As the Wikileaks founder is being investigated for possible charges in the U.S., the renowned defense attorney explains the weight of Assange's legal battles.
Last June, Assange connected with Daniel Ellsberg (rt) of Pentagon Papers fame (JD Lasica)
NEW YORK - Noted liberal US attorney and Harvard Law School professor Alan Dershowitz explains why he has agreed to join the defense team for Julian Assange. The Wikileaks founder is considered a public enemy of the United States by the White House for releasing secret Pentagon documents chronicling the wars in Afghanistan and Iraq, as well as State Department diplomatic cables from around the world. La Stampa reached him by telephone in his office in Boston.
Why are you assisting Assange? At the beginning of the 1970s, I was involved in the legal fight to defend the New York Times' decision to publish the "Pentagon Papers," which revealed previously undisclosed background information on the Vietnam War. Back then, we won a fight for the freedom of the print press. Now, the fight is for the Internet and digital information. Then, we were right. Now, we are right. Wikileaks has the right to publish the information it obtained.
Secretary of State Hillary Clinton has said the Wikileaks incident "began with a theft, just as if it had been executed by smuggling papers in a briefcase," and that "Wikileaks does not challenge our commitment to Internet freedom." How do you respond? My friend Hillary is wrong on this. It was not a theft. Julian Assange and Wikileaks did not steal anything. They obtained private documents, and they published them. The US Constitution guarantees this as a right.
But the Secretary of State says government communications should be kept private in order to defend, for example, the identities of human rights activists who work with US embassies while living under dictatorships. The newspapers that published Wikileaks' documents protected the sources. Names of informants, secret agents and sensitive places have to be protected at the moment of the publication. In the US it has always been like this. Wikileaks' right to investigative journalism, in the digital era, is a different matter.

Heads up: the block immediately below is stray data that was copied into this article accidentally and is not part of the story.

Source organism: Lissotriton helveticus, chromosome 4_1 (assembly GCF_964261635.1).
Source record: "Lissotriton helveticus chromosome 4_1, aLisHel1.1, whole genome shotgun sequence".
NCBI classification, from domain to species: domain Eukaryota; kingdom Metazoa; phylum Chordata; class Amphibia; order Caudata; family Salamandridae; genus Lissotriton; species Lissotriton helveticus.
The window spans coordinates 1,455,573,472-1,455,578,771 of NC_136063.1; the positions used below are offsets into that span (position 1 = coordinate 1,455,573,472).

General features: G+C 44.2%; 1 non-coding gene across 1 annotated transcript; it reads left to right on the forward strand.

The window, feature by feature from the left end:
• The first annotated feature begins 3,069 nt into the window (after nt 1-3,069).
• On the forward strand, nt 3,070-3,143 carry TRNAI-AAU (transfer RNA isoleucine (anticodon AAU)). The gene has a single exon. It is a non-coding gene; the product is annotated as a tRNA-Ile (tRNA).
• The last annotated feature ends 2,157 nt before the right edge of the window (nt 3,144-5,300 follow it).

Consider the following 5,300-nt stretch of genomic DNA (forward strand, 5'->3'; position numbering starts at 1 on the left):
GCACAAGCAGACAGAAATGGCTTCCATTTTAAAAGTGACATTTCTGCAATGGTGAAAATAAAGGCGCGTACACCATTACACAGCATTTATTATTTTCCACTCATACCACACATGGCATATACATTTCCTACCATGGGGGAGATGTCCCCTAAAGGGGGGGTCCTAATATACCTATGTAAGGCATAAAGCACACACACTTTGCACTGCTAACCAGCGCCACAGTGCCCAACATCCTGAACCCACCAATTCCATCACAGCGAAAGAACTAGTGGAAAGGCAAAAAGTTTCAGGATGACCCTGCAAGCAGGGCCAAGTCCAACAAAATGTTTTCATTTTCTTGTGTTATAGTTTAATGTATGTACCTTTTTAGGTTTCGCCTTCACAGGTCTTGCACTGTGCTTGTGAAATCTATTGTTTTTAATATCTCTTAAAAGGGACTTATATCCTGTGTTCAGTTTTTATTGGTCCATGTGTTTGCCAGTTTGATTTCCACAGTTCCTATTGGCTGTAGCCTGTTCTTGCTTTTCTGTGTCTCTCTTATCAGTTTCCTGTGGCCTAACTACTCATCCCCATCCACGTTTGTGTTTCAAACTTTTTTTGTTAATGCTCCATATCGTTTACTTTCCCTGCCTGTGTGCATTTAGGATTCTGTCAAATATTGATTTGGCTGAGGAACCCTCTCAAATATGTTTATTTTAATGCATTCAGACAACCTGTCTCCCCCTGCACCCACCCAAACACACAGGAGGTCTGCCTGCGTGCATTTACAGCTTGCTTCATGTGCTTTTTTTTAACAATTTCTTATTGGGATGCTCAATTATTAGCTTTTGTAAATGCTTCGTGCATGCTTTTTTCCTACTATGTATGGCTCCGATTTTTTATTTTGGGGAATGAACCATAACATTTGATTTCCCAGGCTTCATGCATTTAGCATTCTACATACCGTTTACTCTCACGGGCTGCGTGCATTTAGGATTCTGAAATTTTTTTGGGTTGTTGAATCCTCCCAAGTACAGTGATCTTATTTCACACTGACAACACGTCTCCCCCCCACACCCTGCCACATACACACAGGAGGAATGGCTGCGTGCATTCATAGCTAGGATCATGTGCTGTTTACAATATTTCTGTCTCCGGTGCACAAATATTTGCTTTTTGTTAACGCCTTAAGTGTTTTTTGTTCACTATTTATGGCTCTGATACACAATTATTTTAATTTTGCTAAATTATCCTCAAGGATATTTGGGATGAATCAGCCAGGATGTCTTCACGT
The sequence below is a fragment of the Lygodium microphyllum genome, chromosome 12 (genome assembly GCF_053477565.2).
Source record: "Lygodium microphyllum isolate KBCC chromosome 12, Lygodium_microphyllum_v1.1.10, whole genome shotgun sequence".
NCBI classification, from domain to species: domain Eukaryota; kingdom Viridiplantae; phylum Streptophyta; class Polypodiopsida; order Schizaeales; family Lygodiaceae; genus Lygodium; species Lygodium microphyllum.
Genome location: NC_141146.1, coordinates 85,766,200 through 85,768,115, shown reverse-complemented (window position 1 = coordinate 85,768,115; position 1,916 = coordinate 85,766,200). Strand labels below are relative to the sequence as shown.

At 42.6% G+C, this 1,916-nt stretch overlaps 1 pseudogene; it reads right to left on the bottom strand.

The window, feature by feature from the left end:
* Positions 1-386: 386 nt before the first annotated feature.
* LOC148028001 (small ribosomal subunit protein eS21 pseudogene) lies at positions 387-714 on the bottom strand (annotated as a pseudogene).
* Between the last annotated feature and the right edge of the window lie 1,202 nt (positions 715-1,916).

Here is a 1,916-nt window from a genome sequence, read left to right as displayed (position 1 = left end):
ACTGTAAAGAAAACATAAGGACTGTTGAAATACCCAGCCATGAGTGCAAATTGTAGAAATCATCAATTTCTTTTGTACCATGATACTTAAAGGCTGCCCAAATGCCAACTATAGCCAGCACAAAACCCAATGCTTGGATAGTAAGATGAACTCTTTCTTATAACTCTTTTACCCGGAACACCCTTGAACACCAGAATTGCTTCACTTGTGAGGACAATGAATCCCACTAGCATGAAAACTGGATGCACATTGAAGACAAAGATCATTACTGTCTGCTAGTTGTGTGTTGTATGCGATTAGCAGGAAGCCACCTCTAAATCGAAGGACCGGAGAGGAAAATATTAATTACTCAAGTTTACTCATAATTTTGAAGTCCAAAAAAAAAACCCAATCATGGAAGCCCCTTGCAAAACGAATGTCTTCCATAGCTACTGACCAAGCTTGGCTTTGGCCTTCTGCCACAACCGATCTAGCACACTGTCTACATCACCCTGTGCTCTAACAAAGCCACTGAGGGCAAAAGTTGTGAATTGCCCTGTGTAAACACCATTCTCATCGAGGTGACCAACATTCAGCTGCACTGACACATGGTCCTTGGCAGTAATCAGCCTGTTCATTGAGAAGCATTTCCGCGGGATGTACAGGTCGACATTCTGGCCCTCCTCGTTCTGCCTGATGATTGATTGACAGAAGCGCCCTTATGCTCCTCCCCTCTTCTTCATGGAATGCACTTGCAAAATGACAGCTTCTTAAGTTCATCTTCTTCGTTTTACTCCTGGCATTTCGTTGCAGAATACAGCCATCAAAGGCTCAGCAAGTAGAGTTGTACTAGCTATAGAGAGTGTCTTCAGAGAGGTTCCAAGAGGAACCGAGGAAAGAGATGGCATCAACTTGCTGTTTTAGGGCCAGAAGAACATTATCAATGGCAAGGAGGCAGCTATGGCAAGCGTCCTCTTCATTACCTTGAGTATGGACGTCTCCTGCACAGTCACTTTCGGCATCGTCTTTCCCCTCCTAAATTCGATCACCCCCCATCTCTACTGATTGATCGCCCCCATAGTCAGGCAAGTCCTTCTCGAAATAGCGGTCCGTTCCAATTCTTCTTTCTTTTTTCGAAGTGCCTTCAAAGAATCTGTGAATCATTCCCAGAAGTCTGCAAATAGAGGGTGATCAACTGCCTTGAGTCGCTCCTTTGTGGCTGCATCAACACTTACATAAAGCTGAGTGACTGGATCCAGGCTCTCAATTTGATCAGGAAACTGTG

What is Assange's legal situation? There are three cases. In the UK, there is the case for extradition demanded by the Swedish authorities. In Sweden, there is a charge of sexual assault. In the US, Attorney General Eric Holder is working on Assange's indictment. The most dangerous case is in the US.
Why? Because Eric Holder wants to prevent freedom of information. He wants to punish people who are disclosing news that the US government does not like. It is for this reason that I agreed to join Assnge's defense team.
Why is Holder delaying signing Assange's indictment? There are clashes within Obama's administration.
Clashes about what? The White House has two different minds about online freedom. The split is between people who want to turn the Internet into the new frontier of freedom of speech in countries like Egypt, Iran, and China, and people who want to punish Wikileaks to prevent the Internet from having the same guarantees of freedom as the print press does. The Obama Administration is solving the conflict and will charge Assange; We are ready to fight in court.
What is the fight about? It is about freedom of speech in the United States in the 21st century. Digital media have to be recognized as much as the traditional media. If Assange were convicted, the US government would be able to control information online, which would violate the First and the Fourth amendments [of the US Constitution]. It would be the legitimization of a judicial double standard: freedom of speech for the print press, but not for the online press.
Given that the case against Assange has not started yet, why are you already working? Because even if Assange did not commit any crime in the US, or against the US, the indictment is going on, and the government is going to take a very serious step. The indictment could even involve Twitter, by accusing the social networking site of having been a conduit for Wikileaks's information. The government could ask to see the information exchanged online by Americans.
You are a liberal. How do you feel about fighting against Obama's administration? I am trying to prevent the US from turning into Italy.
What do you mean? I love Italy. It is a wonderful country, with a great history, even a great juridical history. But in the last years, freedom of speech has been weakened. The Italian government seriously weighs on the media. I do not want the US to go in the same direction.
Read the original article in Italian